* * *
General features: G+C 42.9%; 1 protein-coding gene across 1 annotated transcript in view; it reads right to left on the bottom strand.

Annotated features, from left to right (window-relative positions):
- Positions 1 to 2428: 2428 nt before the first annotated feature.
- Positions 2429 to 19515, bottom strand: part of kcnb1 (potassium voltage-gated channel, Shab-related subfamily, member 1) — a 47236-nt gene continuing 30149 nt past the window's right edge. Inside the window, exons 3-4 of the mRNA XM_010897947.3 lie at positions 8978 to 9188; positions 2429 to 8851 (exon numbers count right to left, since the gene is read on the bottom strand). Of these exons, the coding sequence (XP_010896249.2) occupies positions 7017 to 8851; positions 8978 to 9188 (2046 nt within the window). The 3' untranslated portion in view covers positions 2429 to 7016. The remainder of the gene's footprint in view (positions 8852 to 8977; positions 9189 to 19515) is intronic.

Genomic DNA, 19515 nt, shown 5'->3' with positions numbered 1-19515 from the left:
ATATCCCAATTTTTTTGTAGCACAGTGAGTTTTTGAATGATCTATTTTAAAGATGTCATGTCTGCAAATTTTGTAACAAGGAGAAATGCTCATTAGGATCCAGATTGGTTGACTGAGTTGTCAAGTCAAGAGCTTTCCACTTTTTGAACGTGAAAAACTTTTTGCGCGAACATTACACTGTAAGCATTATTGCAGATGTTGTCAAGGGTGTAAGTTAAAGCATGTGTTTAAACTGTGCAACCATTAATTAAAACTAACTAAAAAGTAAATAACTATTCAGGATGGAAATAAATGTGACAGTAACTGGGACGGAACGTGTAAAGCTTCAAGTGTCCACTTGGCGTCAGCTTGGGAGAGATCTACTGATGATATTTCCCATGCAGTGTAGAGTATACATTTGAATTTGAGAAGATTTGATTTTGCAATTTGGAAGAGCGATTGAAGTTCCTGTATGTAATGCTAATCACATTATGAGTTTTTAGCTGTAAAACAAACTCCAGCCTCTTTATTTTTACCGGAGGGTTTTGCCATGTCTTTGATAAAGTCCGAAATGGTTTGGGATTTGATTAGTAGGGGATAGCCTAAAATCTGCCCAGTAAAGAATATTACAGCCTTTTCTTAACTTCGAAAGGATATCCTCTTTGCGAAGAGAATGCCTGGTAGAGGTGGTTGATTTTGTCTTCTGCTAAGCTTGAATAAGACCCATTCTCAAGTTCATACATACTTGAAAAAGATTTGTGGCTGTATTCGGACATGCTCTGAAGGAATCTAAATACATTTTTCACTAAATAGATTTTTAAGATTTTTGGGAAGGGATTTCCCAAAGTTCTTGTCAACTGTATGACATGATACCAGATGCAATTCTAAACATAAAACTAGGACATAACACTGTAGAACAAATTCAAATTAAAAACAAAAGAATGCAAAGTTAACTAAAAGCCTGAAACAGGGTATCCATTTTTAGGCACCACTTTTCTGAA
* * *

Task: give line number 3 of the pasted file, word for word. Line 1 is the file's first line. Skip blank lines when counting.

- Positions 1 to 2428: 2428 nt before the first annotated feature.